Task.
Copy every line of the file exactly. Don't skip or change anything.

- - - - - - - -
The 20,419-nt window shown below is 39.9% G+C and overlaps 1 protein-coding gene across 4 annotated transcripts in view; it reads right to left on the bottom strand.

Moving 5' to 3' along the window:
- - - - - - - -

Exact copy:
The 20,419-nt window shown below is 39.9% G+C and overlaps 1 protein-coding gene across 4 annotated transcripts in view; it reads right to left on the bottom strand.

Moving 5' to 3' along the window: